Sunday, June 5, 2016

Thirteen Guests by J. Jefferson Farjeon

by Mary

As this country house mystery opens, John Foss, following an injury to his ankle as he descends from a train at Flensham Station, is taken by fellow passenger Nadine Leveridge to Bragley Court, upon which Nadine and eleven other guests are converging for a weekend house party. Foss has to go to Bragley Court because the doctor is there to attend to the elderly mother-in-law of Lord Aveling, owner of the house. Although the imobilised Foss is a stranger he is considered a gentleman (partially on the basis of his old school tie and an uncle listed in Debrett), and so in the way these things go, he is invited to stay at the house until his ankle mends.

It is not long before he meets fellow guest county cricketer Harold Taverley, who fills Foss in about the other guests, including those who haven't yet arrived. Besides Nadine there's artist Leicester Pratt, sausage king Mr Rowe, his wife, and daughter Ruth, Liberal MP Sir James Earnshaw, writer Edyth Fermoy-Jones (concerning whom Taverley observes she would "die happy if she goes down in history as the female Edgar Wallace"), actress Zena Wilding, and waspish gossip columnist Lionel Bultin. There's also a somewhat mysterious couple named Chaters, about whom Taverley knows nothing.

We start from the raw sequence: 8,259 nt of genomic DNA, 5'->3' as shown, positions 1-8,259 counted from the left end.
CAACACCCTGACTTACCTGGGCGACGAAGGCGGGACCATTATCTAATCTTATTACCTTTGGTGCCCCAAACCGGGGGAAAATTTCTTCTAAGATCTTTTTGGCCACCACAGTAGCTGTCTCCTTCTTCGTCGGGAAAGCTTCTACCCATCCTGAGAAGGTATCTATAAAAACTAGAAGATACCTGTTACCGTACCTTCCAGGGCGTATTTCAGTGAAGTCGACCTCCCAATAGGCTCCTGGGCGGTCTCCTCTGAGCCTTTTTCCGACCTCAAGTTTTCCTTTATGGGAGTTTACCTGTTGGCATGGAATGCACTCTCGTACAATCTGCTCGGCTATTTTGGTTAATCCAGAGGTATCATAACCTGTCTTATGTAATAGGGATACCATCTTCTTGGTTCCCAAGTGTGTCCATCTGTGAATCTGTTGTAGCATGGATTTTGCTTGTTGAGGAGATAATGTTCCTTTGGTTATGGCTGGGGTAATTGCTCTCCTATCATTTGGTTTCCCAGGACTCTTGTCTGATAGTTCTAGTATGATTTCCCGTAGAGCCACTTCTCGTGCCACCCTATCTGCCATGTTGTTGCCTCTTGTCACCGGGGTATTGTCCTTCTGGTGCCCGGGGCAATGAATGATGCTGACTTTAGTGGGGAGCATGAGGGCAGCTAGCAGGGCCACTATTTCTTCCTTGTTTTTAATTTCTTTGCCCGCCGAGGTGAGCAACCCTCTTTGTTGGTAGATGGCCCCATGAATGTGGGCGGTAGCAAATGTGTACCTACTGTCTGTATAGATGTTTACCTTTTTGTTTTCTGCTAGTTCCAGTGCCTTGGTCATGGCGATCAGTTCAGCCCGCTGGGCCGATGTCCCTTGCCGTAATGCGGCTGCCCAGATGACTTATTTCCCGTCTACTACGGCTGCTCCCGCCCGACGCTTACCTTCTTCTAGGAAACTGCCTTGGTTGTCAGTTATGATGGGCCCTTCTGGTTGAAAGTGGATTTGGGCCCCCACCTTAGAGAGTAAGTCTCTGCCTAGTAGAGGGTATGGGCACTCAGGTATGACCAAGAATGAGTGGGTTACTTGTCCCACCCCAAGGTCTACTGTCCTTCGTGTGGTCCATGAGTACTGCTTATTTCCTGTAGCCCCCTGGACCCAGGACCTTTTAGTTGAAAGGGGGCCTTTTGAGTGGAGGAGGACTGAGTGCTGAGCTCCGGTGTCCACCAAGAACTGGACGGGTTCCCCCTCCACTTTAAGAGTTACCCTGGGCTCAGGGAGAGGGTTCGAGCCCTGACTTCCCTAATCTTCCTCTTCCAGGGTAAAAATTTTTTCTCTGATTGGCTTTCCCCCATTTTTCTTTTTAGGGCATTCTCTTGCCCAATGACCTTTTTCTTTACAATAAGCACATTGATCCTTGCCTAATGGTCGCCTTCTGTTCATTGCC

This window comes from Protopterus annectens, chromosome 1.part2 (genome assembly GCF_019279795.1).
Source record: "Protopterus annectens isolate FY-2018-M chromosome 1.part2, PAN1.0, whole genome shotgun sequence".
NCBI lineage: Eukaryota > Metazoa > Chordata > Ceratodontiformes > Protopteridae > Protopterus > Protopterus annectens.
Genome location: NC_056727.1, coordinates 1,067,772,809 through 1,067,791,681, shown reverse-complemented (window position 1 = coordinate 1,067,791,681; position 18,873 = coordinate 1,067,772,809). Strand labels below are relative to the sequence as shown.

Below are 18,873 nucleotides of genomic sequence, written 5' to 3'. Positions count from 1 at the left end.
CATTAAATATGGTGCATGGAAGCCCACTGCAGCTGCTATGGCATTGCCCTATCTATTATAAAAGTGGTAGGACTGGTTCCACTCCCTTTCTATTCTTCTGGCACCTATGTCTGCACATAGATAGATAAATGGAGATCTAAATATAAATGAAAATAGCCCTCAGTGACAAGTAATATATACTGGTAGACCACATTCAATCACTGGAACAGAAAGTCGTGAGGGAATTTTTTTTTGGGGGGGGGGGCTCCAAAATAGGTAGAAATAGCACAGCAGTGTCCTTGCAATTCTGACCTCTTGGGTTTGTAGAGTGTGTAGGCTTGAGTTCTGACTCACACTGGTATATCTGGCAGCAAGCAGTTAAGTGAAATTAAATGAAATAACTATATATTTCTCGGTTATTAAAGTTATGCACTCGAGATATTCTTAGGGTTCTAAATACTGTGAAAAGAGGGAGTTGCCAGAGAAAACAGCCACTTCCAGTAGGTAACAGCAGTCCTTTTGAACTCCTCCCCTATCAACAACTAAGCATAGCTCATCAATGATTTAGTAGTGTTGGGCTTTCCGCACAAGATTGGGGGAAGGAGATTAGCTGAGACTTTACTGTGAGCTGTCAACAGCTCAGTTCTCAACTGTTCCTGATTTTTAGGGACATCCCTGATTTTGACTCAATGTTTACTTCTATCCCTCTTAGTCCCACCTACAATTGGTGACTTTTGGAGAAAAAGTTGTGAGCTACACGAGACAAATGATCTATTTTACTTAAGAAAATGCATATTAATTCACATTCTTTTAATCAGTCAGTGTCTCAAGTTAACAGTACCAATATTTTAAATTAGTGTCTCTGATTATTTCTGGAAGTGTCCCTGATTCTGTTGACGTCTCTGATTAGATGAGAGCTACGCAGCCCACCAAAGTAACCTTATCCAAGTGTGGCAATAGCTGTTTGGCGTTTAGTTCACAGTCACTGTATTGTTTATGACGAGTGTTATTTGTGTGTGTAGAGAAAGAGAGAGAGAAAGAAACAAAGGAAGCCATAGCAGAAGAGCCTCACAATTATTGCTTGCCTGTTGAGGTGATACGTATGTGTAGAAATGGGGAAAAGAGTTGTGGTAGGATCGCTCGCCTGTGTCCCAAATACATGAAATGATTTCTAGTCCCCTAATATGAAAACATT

Once assembled for the weekend there would have been twelve guests but as Foss points out he's the thirteenth. However, his cricketing informant claims au contraire, any bad luck that showed up would fall on the thirteenth guest who comes through the door of the house.

But all is not well at Bragley Court.

"The shadows seemed to contain uneasy secrets...Something's wrong...." Foss reflects. He is not wrong. Disturbing events take place. Then a stranger keeping constant watch on the railway station is found dead in a quarry. Fortunately Detective-Inspector Kendall is in the area gingering up the local constabulary so is on the spot when the police are called in.

My verdict: Published in 1936, Thirteen Guests is smoothly written, displaying little evidence of its age except for a humorous reference to Mussolini and another to Vinolia soap. The solution to the crimes is based largely on a (mercifully not extensive) timetable constructed by Detective-Inspector Kendall. I must however mention the author is not quite fair in relation to a couple of clews and one coversation, although the work-round needed to convey a major clew is subtly done and easily missed. Despite that, cosy readers as well as fans of Golden Age novels should enjoy Thirteen Guests. Martin Edwards contributes an interesting and informative introduction to this entry in the British Library Crime Classics series.

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